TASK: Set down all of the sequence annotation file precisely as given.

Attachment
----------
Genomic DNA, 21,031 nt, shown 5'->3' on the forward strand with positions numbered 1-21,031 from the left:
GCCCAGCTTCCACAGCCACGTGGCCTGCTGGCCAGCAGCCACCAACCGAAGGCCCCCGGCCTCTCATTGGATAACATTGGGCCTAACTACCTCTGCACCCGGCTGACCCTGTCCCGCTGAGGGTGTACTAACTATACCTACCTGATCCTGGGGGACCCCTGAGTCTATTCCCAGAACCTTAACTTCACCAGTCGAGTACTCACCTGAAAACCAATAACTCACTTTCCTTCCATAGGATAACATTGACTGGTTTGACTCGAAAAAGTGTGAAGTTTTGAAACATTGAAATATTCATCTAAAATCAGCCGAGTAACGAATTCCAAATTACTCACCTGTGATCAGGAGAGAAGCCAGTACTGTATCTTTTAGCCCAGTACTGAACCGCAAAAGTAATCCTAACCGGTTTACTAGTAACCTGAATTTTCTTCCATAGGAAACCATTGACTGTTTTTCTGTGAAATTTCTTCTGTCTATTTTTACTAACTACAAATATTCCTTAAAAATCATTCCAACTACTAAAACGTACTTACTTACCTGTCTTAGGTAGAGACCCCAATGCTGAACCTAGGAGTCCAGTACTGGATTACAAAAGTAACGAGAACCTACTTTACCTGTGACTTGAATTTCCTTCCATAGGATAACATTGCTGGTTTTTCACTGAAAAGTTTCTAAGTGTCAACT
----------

Genomic DNA, 21,031 nt, shown 5'->3' on the forward strand with positions numbered 1-21,031 from the left:
GCCCAGCTTCCACAGCCACGTGGCCTGCTGGCCAGCAGCCACCAACCGAAGGCCCCCGGCCTCTCATTGGATAACATTGGGCCTAACTACCTCTGCACCCGGCTGACCCTGTCCCGCTGAGGGTGTACTAACTATACCTACCTGATCCTGGGGGACCCCTGAGTCTATTCCCAGAACCTTAACTTCACCAGTCGAGTACTCACCTGAAAACCAATAACTCACTTTCCTTCCATAGGATAACATTGACTGGTTTGACTCGAAAAAGTGTGAAGTTTTGAAACATTGAAATATTCATCTAAAATCAGCCGAGTAACGAATTCCAAATTACTCACCTGTGATCAGGAGAGAAGCCAGTACTGTATCTTTTAGCCCAGTACTGAACCGCAAAAGTAATCCTAACCGGTTTACTAGTAACCTGAATTTTCTTCCATAGGAAACCATTGACTGTTTTTCTGTGAAATTTCTTCTGTCTATTTTTACTAACTACAAATATTCCTTAAAAATCATTCCAACTACTAAAACGTACTTACTTACCTGTCTTAGGTAGAGACCCCAATGCTGAACCTAGGAGTCCAGTACTGGATTACAAAAGTAACGAGAACCTACTTTACCTGTGACTTGAATTTCCTTCCATAGGATAACATTGCTGGTTTTTCACTGAAAAGTTTCTAAGTGTCAACT